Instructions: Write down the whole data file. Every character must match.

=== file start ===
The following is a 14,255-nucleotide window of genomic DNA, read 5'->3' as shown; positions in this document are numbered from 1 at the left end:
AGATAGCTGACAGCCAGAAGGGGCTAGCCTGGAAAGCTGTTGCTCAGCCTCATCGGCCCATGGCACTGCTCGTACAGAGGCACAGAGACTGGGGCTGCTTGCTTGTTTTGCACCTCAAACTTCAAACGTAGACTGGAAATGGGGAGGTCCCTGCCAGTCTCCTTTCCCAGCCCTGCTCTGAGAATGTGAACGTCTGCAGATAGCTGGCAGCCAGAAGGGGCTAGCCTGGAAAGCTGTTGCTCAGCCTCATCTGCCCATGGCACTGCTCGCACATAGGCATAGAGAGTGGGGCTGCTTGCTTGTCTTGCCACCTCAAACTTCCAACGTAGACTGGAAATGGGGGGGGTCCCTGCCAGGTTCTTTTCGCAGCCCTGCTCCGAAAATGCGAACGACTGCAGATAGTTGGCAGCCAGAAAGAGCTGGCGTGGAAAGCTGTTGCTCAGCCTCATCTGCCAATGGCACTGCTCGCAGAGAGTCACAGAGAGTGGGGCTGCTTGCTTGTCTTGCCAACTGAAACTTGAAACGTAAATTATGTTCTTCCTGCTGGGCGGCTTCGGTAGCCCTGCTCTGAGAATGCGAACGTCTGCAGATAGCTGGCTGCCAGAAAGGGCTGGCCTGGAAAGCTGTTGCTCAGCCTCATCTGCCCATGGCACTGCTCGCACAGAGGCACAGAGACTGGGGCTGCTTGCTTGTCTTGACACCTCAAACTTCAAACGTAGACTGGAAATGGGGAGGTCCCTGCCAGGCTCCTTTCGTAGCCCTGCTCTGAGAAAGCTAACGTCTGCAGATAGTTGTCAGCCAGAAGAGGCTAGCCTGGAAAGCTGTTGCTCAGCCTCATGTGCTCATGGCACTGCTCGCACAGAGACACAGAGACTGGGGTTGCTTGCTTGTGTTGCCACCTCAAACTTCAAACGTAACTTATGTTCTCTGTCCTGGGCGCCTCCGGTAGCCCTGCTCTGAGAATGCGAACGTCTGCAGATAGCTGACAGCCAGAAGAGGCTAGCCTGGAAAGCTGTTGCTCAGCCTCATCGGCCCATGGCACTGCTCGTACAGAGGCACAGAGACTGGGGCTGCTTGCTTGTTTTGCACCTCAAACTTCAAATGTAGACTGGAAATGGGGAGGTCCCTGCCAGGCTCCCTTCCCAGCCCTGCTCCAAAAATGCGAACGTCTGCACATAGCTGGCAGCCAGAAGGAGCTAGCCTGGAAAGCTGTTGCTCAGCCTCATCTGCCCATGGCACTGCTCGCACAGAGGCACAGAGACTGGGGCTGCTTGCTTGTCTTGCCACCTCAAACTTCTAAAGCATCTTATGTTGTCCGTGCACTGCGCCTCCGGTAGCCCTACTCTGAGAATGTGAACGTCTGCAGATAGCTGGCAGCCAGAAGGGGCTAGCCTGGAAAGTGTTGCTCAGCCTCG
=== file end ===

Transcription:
The following is a 14,255-nucleotide window of genomic DNA, read 5'->3' as shown; positions in this document are numbered from 1 at the left end:
AGATAGCTGACAGCCAGAAGGGGCTAGCCTGGAAAGCTGTTGCTCAGCCTCATCGGCCCATGGCACTGCTCGTACAGAGGCACAGAGACTGGGGCTGCTTGCTTGTTTTGCACCTCAAACTTCAAACGTAGACTGGAAATGGGGAGGTCCCTGCCAGTCTCCTTTCCCAGCCCTGCTCTGAGAATGTGAACGTCTGCAGATAGCTGGCAGCCAGAAGGGGCTAGCCTGGAAAGCTGTTGCTCAGCCTCATCTGCCCATGGCACTGCTCGCACATAGGCATAGAGAGTGGGGCTGCTTGCTTGTCTTGCCACCTCAAACTTCCAACGTAGACTGGAAATGGGGGGGGTCCCTGCCAGGTTCTTTTCGCAGCCCTGCTCCGAAAATGCGAACGACTGCAGATAGTTGGCAGCCAGAAAGAGCTGGCGTGGAAAGCTGTTGCTCAGCCTCATCTGCCAATGGCACTGCTCGCAGAGAGTCACAGAGAGTGGGGCTGCTTGCTTGTCTTGCCAACTGAAACTTGAAACGTAAATTATGTTCTTCCTGCTGGGCGGCTTCGGTAGCCCTGCTCTGAGAATGCGAACGTCTGCAGATAGCTGGCTGCCAGAAAGGGCTGGCCTGGAAAGCTGTTGCTCAGCCTCATCTGCCCATGGCACTGCTCGCACAGAGGCACAGAGACTGGGGCTGCTTGCTTGTCTTGACACCTCAAACTTCAAACGTAGACTGGAAATGGGGAGGTCCCTGCCAGGCTCCTTTCGTAGCCCTGCTCTGAGAAAGCTAACGTCTGCAGATAGTTGTCAGCCAGAAGAGGCTAGCCTGGAAAGCTGTTGCTCAGCCTCATGTGCTCATGGCACTGCTCGCACAGAGACACAGAGACTGGGGTTGCTTGCTTGTGTTGCCACCTCAAACTTCAAACGTAACTTATGTTCTCTGTCCTGGGCGCCTCCGGTAGCCCTGCTCTGAGAATGCGAACGTCTGCAGATAGCTGACAGCCAGAAGAGGCTAGCCTGGAAAGCTGTTGCTCAGCCTCATCGGCCCATGGCACTGCTCGTACAGAGGCACAGAGACTGGGGCTGCTTGCTTGTTTTGCACCTCAAACTTCAAATGTAGACTGGAAATGGGGAGGTCCCTGCCAGGCTCCCTTCCCAGCCCTGCTCCAAAAATGCGAACGTCTGCACATAGCTGGCAGCCAGAAGGAGCTAGCCTGGAAAGCTGTTGCTCAGCCTCATCTGCCCATGGCACTGCTCGCACAGAGGCACAGAGACTGGGGCTGCTTGCTTGTCTTGCCACCTCAAACTTCTAAAGCATCTTATGTTGTCCGTGCACTGCGCCTCCGGTAGCCCTACTCTGAGAATGTGAACGTCTGCAGATAGCTGGCAGCCAGAAGGGGCTAGCCTGGAAAGTGTTGCTCAGCCTCG